Hello. I have read a couple threads that talk about mecanum wheels, but I have a more specific question. My team is trying to decide whether we want tank drive, or to use mecanum wheels. This is our second season, so as of now, we only really have experience with tank drive, but we’re willing to try out something new.
I was wondering if anyone knows how well mecanum wheels can stand up to another robot pushing or ‘ramming’. Will they slide more? Will they have a tendency to quickly lose control?
Any and all opinions/advice would be greatly appreciated.
There are a few things that you give up to gain the maneuverability that comes with Mechanum drive.
lack of friction. With rollers as you contact point with the floor, you will find it hard to push other robots or climb the bumps.
lack of “power”. With the way mechanum, works you lose half your force by canceling vectors perpendicular to forward motion.
advice: pick the drive train you think will work best for the game or what you want to accomplish in the game. Stay with what you know and what you are comfortable right now. IMO build season is not the time to go out on a limb and try a new drive train.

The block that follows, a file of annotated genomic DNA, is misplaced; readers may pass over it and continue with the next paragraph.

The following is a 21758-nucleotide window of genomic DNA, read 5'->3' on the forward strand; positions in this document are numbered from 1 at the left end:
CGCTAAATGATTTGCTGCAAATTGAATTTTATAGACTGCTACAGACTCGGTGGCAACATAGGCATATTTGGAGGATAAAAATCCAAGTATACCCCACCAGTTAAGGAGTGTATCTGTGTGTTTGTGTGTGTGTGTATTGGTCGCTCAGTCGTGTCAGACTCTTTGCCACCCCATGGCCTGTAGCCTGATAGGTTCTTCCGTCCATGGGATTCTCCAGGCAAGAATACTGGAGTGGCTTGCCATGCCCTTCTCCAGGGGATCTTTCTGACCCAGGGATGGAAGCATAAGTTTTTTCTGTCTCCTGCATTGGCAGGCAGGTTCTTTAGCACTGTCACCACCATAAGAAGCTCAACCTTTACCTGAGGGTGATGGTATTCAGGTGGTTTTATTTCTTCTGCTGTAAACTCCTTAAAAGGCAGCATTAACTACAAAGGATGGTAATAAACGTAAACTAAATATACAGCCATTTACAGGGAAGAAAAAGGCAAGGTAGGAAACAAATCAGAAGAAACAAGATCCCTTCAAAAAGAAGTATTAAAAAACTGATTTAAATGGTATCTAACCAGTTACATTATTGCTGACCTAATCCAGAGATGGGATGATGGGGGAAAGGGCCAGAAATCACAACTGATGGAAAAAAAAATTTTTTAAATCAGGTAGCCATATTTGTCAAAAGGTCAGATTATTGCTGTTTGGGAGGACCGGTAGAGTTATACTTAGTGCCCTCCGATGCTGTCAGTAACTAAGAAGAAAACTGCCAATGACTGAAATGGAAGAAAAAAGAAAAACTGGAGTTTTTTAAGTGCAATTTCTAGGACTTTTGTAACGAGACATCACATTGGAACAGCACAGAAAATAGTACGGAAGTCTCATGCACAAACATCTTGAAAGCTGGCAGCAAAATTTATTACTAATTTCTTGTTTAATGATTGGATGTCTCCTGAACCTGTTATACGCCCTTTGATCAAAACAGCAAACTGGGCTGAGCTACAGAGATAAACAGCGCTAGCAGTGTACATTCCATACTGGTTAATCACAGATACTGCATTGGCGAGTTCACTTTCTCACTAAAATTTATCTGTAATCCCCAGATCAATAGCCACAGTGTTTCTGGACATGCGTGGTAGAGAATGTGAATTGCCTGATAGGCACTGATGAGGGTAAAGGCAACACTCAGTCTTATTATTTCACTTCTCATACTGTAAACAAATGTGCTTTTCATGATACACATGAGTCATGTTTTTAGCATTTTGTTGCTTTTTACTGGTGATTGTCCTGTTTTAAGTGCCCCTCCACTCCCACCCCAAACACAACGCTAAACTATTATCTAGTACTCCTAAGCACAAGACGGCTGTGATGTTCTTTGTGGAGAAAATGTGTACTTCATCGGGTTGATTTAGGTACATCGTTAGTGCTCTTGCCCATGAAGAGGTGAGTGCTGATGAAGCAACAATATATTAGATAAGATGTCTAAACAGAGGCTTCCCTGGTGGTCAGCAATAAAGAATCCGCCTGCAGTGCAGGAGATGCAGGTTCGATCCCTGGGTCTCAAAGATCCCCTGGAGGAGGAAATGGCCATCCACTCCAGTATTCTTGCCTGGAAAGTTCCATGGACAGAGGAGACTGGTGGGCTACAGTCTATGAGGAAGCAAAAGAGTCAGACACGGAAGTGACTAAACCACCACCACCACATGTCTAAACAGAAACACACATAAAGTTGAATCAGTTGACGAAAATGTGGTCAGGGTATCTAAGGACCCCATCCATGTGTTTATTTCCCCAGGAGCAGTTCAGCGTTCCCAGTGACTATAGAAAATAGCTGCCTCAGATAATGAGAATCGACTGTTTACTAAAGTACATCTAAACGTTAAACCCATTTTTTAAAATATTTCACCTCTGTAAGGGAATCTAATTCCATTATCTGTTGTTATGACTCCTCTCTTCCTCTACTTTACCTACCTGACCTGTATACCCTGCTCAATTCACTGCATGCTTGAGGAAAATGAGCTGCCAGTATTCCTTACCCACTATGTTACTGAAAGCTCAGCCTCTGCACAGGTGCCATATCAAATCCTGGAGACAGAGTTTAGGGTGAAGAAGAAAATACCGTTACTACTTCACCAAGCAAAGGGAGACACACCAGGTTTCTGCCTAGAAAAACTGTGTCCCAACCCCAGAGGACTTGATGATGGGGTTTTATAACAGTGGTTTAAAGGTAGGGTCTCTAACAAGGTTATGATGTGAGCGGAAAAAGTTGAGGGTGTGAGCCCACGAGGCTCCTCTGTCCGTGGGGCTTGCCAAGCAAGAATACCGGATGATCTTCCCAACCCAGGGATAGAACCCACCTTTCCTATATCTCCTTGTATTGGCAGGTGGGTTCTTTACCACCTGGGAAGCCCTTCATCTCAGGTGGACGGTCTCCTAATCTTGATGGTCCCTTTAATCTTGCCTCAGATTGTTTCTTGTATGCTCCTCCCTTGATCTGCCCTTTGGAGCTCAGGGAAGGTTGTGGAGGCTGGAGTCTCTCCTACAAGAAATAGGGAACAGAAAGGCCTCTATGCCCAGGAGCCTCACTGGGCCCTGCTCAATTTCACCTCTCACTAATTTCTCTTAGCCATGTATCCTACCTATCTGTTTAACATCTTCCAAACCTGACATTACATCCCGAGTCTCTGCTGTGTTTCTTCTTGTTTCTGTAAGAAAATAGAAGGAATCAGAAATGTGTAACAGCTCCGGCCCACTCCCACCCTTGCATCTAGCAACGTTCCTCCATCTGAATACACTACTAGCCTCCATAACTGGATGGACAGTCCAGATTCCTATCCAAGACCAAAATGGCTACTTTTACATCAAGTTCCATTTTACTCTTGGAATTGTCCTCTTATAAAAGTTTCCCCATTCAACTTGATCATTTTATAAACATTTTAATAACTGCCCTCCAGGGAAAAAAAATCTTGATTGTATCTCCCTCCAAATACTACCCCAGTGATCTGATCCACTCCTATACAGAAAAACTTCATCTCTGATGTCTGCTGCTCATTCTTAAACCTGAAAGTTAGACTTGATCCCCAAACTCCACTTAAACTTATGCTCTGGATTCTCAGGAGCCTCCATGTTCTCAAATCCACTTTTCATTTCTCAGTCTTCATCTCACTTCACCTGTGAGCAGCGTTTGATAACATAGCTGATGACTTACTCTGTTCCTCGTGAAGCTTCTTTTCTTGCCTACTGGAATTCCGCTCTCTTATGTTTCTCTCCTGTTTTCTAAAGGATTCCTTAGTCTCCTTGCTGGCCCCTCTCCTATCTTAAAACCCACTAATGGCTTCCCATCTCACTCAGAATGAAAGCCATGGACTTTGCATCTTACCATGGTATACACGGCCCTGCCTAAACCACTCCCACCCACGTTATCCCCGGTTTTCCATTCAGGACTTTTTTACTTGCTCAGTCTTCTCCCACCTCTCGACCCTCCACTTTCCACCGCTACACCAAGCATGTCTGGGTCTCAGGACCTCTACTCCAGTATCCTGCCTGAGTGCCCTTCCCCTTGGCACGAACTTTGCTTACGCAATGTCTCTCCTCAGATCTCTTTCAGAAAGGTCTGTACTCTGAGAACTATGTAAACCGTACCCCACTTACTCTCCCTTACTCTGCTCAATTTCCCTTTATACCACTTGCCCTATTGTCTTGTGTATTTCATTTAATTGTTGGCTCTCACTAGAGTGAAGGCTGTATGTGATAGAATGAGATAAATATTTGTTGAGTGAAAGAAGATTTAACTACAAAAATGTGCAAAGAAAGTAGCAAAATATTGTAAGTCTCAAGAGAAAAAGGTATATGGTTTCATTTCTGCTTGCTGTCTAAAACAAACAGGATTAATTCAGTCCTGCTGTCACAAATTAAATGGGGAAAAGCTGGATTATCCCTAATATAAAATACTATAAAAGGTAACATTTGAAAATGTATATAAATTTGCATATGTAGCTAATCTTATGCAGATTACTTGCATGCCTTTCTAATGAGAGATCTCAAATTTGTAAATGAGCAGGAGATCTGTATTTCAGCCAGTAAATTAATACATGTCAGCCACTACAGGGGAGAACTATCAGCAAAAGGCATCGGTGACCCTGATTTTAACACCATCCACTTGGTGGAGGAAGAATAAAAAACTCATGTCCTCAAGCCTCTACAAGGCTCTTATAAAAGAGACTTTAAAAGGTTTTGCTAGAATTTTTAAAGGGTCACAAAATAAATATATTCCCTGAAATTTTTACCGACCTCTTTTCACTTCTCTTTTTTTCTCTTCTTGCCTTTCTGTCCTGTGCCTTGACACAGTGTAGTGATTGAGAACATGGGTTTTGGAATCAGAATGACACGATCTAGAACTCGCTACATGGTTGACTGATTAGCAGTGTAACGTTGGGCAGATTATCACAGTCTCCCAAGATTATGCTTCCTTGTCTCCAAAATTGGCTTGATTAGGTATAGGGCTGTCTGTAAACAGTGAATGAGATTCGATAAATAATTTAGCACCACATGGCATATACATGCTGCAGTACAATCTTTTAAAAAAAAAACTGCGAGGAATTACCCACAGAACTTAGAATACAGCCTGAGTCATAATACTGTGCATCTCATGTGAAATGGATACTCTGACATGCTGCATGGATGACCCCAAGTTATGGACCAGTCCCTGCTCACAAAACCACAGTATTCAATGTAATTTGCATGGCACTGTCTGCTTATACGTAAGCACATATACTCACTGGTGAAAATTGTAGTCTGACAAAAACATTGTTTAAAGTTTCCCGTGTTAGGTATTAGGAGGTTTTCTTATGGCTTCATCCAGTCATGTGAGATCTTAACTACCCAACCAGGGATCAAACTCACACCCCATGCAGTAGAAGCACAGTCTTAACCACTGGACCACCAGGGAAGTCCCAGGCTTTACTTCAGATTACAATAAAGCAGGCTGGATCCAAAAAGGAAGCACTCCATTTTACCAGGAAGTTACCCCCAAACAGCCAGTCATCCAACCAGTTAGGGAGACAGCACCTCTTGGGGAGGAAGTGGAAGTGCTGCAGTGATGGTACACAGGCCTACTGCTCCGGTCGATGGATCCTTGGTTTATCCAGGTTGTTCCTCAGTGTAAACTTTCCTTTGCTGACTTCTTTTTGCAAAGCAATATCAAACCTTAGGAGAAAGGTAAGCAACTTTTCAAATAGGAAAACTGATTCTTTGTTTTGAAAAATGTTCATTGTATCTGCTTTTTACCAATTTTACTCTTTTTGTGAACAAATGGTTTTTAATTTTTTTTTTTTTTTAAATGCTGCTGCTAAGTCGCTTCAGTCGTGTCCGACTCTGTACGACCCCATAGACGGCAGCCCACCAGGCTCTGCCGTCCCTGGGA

I have already considered the programming involved with programming a practical driving setup, but the fact that they can’t stand up well to pushing is what is concerning me at the moment. Thanks for the help.
Realistically, if you’re building a Mecanum Drive you shouldn’t really ever need to push someone because you can drive around them. In the situation that you were being pushed, then you would drive around them. Your increased mobility is what you would use instead of the ability to push.
As far as controlling it goes, (I believe someone mentioned the difficulties controlling a mecanum drive above) You can use a combination of 2 joysticks, one for X/Y travel and the other for rotation, or a 3 axis joystick where you have the conventional X and Y and then also have a twisting Z axis.
Btw, you guys are pretty close to 816, if you ever need anything let us know.
I agree with that, but I’d say “theoretically” instead of “realistically”.
Our experience with mecanums is that you do give up brute force, and in return gain a fair bit of finesse.
Without well-tuned software and a talented driver, you can’t take advantage of the finesse. Any idiot can take advantage of brute force. (Admittedly, there aren’t a lot of idiots playing FRC… but you get my point.)